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Fitch Ratings, One of Three Major Credit Rating Firms, Brings Territory Down Three Notches With The Promise It Will Sink Lower … Soon

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NEW YORK — Seeing few options for improvment to the territory’s finances,  Fitch Ratings took its credit rating on the Virgin Islands down all the way to triple-C from B.

That’s a steep three-notch downgrade, bringing it to a level that indicates significant risk of default.

Also, Fitch is maintaining a negative outlook.

The problem is a lot of bills, too much debt and little access to financial markets.

Here’s how the analysts explain their view:

The inability to access capital markets for debt issuance has added further stress, with a strained liquidity position giving rise to a sizable escalation in accounts payable. While the government has attempted to address this situation through proactive cash management, revenue enhancements and some expenditure reductions, Fitch believes that prospects for stabilization in the USVI’s financial position are limited.

Underfunded pensions are part of the problem. Fitch explains:

Budget imbalance will continue until such time as expenditures, including those related to retiree benefit obligations, are aligned with realistic expectations of future revenue performance, or economic growth well beyond current expectations bolsters revenue sources. The outstanding payables are expected to weigh on the USVI, as will a debt burden that has risen considerably following multiple years of borrowing to fund ongoing operations and the exponential growth in the net pension liability (NPL) of the pension system due to significantly inadequate annual contributions.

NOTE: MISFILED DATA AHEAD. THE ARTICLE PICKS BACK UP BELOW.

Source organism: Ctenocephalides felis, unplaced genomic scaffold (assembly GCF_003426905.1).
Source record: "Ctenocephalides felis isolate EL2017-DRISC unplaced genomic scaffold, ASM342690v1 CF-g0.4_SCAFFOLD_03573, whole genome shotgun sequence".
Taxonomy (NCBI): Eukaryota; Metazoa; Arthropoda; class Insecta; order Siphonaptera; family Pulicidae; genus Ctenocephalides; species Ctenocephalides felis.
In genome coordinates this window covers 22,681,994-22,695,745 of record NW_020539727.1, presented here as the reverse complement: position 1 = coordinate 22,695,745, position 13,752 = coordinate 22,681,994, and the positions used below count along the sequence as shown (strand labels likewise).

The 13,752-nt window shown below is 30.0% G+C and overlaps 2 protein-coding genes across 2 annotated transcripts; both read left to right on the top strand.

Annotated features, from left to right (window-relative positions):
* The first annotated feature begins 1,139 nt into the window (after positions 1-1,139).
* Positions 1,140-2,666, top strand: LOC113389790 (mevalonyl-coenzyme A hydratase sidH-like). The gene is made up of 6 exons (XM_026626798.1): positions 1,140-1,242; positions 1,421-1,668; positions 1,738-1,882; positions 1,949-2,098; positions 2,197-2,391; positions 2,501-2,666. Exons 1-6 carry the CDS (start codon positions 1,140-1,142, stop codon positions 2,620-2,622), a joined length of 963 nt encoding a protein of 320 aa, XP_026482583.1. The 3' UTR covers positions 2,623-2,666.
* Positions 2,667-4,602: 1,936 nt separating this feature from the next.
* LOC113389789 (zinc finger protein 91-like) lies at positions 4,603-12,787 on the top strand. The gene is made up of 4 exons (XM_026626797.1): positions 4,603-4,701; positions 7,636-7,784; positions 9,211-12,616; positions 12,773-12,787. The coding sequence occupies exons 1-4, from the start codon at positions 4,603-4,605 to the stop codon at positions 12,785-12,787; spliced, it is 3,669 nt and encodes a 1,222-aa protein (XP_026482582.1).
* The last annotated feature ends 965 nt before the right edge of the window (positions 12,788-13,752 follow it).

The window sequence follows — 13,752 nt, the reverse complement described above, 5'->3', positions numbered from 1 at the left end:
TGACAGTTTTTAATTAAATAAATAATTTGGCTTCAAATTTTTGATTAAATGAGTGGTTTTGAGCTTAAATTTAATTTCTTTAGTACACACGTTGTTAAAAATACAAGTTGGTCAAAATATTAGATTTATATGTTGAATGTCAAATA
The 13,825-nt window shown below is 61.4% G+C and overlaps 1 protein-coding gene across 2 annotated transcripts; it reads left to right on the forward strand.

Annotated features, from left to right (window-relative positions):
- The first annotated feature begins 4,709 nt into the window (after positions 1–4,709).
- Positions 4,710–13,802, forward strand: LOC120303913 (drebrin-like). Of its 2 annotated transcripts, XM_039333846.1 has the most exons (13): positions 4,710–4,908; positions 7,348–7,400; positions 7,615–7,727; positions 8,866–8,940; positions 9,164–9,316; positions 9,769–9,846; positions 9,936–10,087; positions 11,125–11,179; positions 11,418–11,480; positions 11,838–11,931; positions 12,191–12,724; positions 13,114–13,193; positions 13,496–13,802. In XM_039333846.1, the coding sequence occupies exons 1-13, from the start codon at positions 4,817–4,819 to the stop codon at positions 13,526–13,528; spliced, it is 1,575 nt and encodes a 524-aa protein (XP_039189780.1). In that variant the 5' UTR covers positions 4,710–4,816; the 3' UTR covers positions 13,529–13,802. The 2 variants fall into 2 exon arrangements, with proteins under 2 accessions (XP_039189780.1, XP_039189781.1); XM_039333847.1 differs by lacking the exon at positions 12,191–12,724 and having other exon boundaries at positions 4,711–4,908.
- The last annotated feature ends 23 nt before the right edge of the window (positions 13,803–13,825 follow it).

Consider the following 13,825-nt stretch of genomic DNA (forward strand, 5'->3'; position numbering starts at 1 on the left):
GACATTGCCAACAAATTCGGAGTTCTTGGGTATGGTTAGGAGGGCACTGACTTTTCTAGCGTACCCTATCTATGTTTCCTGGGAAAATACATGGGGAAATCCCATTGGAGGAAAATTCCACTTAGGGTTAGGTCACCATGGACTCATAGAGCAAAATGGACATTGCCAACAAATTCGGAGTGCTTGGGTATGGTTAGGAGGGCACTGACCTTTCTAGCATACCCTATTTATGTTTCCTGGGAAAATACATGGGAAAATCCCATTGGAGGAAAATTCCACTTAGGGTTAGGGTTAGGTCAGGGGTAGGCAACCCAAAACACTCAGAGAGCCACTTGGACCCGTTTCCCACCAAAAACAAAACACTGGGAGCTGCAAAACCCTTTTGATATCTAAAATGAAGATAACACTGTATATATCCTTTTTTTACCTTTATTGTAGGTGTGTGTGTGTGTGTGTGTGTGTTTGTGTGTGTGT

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The Author

John McCarthy

John McCarthy

John McCarthy is primarily known for his investigative reporting on the U.S. Virgin Islands. A series of reports beginning in the 1990's revealed that there was everything from coliform bacteria to Cryptosporidium in locally-bottled St. Croix drinking water, according to a then-unpublished University of the Virgin Islands sampling. Another report, following Hurricane Hugo in 1989, cited a Federal Emergency Management Agency (FEMA) confidential overview that said that over 40 percent of the U.S. Virgin Islands public lives below the poverty line. The Virgin Islands Free Press is the only Caribbean news source to regularly incorporate the findings of U.S. Freedom of Information Act requests. John's articles have appeared in the BVI Beacon, St. Croix Avis, San Juan Star and Virgin Islands Daily News. He is the former news director of WSVI-TV Channel 8 on St. Croix.

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